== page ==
Events and Activities
Book Launch: Social Inequality in Post-Growth Japan Transformation during Economic and Demographic Stagnation
Mercator Professor in Social Science of Japan, University of Zurich
Associate Professor of Sociology, Hokkaido University
Professor of Sociology, The University of Tokyo
In recent decades Japan has changed from a strongly growing, economically successful country regarded as prime example of social equality and inclusion to a country with a stagnating economy, a shrinking population and a very high proportion of elderly people. New forms of inequality have been emerging and deepening, and a new perception of Japan as “gap society” (kakusa shakai) has become commonly acknowledged.
The book provides a comprehensive overview of inequality in contemporary Japan. It examines inequality in labor and employment, welfare and family, education and social mobility, in the urban-rural divide, and with regard to immigration, ethnic minorities and gender.
Ōkawa Shūmei is generally known for his involvement in the Japanese right-wing movement that led to his arrest after the “Incident of May 15” in 1932. Ōkawas activities after his release from prison in 1937 until his indictment as a war criminal in 1946 have not been explored widely.
Ōkawa was a prolific writer who covered diverse topics, including religion, Asianism, the Indian independence movement, colonial history, Japanese history and the “Japanese spirit”. This talk will summarize Ōkawas life, his thinking and his actions against the background of his times. In this context it will also explore the Japanese ideological concept of the “national essence” (kokutai), the tensions between collectivism and statism (kokka shugi) vs. individualism, and political utopianism in the Japanese far right before 1945.
The paper argues that Japan’s legislators should use this window of opportunity to introduce 100% de jure reserve requirements for transfer deposits.
Such a move would not only take advantage of the benefits propagated by supporters of a reserve-backed regime. The implied BoJ’s balance sheet expansion would allow the Bank to further purchase JGBs. As the expansion would be permanent, the regime shift would not only stabilize the government’s fiscal condition, the BoJ, too, would no longer have to worry about exiting its policy of quantitative easing. Both the government and the central bank could focus on their primary policy goals.
Das DIJ Tokyo wünscht ein erfolgreiches,
glückliches und vor allem friedliches Jahr
The Max Weber Foundation represented by the German Institute for Japanese Studies and the Departments of Geography and Southeast Asian Studies in the Faculty of Arts and Social Sciences, National University of Singapore, are seeking to appoint two postdoctoral fellows for the newly established research group on “Borders, Mobility and New Infrastructures“.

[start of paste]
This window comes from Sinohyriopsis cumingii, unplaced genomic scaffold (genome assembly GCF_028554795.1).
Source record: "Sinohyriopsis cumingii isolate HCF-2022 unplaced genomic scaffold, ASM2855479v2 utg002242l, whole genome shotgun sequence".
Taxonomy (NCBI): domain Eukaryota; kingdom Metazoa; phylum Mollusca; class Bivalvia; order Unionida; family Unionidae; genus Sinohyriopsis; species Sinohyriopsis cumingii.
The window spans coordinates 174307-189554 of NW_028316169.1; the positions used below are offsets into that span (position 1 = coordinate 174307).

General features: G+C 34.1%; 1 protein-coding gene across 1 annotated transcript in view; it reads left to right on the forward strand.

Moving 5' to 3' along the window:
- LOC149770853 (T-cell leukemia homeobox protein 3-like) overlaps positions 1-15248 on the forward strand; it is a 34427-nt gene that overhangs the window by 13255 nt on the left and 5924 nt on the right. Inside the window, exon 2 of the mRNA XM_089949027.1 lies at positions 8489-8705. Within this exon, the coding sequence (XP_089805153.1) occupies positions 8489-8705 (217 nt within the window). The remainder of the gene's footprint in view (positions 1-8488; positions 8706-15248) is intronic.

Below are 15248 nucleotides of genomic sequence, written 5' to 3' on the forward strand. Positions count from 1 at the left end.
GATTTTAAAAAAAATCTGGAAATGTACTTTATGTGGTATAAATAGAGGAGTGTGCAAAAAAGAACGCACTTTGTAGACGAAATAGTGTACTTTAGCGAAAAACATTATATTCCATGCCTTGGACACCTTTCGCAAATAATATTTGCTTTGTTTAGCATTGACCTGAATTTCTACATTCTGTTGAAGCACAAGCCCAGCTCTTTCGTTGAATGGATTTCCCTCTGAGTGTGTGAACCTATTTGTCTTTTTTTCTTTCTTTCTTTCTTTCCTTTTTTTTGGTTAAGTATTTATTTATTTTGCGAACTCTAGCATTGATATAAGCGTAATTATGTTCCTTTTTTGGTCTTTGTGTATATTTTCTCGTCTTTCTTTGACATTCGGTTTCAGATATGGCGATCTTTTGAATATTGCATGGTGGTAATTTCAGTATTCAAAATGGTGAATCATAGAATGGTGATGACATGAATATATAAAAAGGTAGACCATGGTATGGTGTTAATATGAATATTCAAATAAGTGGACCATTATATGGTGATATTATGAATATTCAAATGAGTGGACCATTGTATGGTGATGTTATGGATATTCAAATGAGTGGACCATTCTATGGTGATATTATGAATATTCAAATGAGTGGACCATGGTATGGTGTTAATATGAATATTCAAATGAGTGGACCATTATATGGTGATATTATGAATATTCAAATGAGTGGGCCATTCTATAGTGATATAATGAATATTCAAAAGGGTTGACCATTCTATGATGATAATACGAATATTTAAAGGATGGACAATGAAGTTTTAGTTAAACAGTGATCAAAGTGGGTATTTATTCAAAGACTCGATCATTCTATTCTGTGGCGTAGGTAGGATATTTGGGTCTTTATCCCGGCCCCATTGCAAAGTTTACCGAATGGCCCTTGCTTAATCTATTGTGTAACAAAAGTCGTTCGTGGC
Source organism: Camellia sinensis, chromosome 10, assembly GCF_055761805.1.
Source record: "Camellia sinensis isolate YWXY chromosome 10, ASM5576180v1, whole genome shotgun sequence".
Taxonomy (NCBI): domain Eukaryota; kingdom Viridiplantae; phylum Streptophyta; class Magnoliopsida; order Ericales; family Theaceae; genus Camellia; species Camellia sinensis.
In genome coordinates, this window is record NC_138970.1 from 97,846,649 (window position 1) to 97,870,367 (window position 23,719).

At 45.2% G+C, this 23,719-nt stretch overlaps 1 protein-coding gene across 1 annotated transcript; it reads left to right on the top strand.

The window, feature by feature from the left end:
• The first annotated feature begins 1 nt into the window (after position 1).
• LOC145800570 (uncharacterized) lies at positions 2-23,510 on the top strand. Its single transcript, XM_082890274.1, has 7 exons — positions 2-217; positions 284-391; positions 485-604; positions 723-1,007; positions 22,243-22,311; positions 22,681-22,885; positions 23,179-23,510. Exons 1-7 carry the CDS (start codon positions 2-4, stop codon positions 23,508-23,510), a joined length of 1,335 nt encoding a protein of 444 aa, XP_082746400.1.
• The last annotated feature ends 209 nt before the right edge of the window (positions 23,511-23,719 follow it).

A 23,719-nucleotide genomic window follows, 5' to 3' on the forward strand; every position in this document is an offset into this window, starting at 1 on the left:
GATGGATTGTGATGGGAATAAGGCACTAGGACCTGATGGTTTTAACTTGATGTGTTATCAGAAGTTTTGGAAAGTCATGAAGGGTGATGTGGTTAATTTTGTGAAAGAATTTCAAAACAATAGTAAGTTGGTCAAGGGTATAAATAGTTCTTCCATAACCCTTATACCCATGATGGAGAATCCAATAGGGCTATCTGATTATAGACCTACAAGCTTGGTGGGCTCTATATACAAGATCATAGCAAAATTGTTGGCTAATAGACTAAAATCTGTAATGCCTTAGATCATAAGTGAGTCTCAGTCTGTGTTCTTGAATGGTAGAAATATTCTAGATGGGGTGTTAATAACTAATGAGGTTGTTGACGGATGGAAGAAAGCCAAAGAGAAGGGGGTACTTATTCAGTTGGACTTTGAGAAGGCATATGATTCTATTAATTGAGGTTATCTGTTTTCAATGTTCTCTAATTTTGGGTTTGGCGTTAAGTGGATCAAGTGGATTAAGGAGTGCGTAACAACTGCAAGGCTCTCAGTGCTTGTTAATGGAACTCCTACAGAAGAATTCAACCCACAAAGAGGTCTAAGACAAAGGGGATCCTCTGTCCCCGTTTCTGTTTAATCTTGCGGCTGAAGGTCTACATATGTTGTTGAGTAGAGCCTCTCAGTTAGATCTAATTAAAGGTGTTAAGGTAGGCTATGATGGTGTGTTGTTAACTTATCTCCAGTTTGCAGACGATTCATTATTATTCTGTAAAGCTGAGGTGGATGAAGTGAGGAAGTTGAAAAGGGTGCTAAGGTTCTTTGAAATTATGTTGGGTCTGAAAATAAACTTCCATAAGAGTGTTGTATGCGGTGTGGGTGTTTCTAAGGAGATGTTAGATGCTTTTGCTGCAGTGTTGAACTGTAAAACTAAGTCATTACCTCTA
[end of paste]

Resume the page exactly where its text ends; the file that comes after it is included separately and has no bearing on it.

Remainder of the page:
For more details please refer to:
(Click on the link that says: “Job opportunity: Two Postdoctoral Fellowship Positions in Borders, Mobility and New Infrastructures, deadline 31 January 2017”)
For a direct link click here. (PDF, 29KB)
Emperor Showa, better known in the English-speaking world as Emperor Hirohito, has been one of the most controversial figures in the history of the Pacific War. He was both sovereign of the state and commander in chief of the Japanese imperial forces; but above all, he was the manifestation of divinity and a symbol of the national and cultural identity of Japan. Yet under the Allied occupation the emperor was spared from the Tokyo war crimes trial and continued to reign in postwar Japan until his death in 1989 as “the symbol of the state and of the unity of the people” under the new democratic constitution written by the U.S. occupiers.
This talk will examine the extraordinary transformation of Emperor Hirohito from a divine monarch during the Pacific War to a humanized symbolic monarch supposedly with no political power during the occupation years (1945-1952). The talk will focus on the paradoxical role Emperor Hirohito played at home and abroad as tension between the United States and the Soviet Union escalated into the Cold War in East Asia.
In Japan, zero interest rate monetary policy and unconventional easing measures have prevailed for almost two decades. It is possible that these policies have had incisive side-effects aside from effects on inflation (expectations).
Our roundtable will focus on the implications of these measures for banks and society by way of macro-economic theory as well as empirical evidence.
The Japanese countryside has for decades seen its population shrinking and aging. But in recent years some regions have experienced an influx of new residents, urban-to-rural migrants, looking for a new life in the Japanese countryside.
This so-called I-turn trend has been increasingly covered by the popular media. Magazines and websites providing information and support for people interested in moving to rural areas suggest that life in the countryside promises a meaningful job, a good work-life-balance, a life close to nature and a small, supportive community. They evoke an image of a nostalgic picturesque ‘homeland’ (furusato), where an ‘old Japanese way of life’ has been preserved. But what story does the individual I-turner tell?